Fund investors need to take ownership of the capacity question, not rely on assurances from asset managers or wait until performance deteriorates. 

6) Buying thematic funds for the wrong reasons 

The continued growth of thematic funds – particularly in ETF structures – is a problem masquerading as an opportunity for fund investors. The potent combination of strong (often hypothetical) past performance and a compelling narrative can be behaviourally irresistible, but frequently leads to disappointment. Thematic funds are often little more than price momentum strategies with a story attached and absent any of the rules that define traditional momentum approaches.  

There is nothing intrinsically wrong with investing in a thematic fund, provided that the reason for doing so is sound. It is a pure way to benefit from the price appreciation brought about by pronounced flows into fashionable areas and we might profit in a second order fashion by predicting how other investors will behave. The major danger in such an activity is knowing when to exit.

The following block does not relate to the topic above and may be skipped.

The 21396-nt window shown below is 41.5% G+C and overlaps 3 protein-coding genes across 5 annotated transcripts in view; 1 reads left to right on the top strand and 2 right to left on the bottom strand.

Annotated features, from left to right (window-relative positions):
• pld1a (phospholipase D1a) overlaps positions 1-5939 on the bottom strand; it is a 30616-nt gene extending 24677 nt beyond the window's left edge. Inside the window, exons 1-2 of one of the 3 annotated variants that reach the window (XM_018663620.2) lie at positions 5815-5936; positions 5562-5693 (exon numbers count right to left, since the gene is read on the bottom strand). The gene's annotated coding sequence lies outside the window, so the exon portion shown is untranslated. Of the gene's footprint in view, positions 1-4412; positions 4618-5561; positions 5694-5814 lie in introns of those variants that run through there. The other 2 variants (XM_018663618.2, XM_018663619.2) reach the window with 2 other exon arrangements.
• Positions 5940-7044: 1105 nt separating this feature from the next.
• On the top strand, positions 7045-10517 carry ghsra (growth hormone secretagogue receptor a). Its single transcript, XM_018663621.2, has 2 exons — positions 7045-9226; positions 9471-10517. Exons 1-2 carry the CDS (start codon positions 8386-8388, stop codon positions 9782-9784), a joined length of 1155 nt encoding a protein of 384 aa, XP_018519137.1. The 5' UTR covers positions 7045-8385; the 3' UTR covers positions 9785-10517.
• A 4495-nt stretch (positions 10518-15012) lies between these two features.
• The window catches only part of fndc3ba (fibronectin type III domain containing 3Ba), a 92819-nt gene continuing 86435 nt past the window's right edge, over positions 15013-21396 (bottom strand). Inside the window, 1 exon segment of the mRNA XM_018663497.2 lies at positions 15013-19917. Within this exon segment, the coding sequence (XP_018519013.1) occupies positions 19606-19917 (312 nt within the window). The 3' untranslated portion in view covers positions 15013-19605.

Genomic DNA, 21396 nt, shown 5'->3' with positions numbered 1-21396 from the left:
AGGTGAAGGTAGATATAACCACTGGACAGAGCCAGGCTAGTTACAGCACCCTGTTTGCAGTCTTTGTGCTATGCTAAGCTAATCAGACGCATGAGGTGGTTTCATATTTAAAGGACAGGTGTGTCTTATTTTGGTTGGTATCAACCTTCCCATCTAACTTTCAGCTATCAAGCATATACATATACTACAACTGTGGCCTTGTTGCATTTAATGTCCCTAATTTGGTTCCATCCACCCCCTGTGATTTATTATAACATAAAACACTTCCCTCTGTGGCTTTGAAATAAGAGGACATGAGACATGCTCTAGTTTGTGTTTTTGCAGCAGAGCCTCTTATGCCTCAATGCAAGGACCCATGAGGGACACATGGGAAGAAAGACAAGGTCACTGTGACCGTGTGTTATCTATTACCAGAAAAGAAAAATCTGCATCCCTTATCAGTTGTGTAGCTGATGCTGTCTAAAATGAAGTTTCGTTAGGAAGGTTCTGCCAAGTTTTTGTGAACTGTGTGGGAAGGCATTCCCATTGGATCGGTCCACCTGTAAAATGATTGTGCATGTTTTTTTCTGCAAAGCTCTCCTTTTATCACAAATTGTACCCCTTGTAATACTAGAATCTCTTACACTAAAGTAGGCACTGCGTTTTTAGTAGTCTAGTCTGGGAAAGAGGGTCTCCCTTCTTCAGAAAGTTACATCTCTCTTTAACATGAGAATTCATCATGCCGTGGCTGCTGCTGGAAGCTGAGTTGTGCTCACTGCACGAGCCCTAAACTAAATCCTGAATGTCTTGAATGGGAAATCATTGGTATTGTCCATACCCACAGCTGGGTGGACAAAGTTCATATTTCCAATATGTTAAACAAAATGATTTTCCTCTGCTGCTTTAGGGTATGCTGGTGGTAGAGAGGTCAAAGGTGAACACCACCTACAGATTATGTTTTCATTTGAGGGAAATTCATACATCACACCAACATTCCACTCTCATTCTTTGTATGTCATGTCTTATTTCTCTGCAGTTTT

The less credible argument is a fundamental one – that the securities captured by a theme are somehow unknown or undervalued. If a theme has performed so strongly and is sufficiently well known to have funds launched based on it, it is probably already in the price.

Thematic funds need little marketing because its sales pitch is embedded in investment philosophy. Tread carefully.

7) Forgetting we are all active investors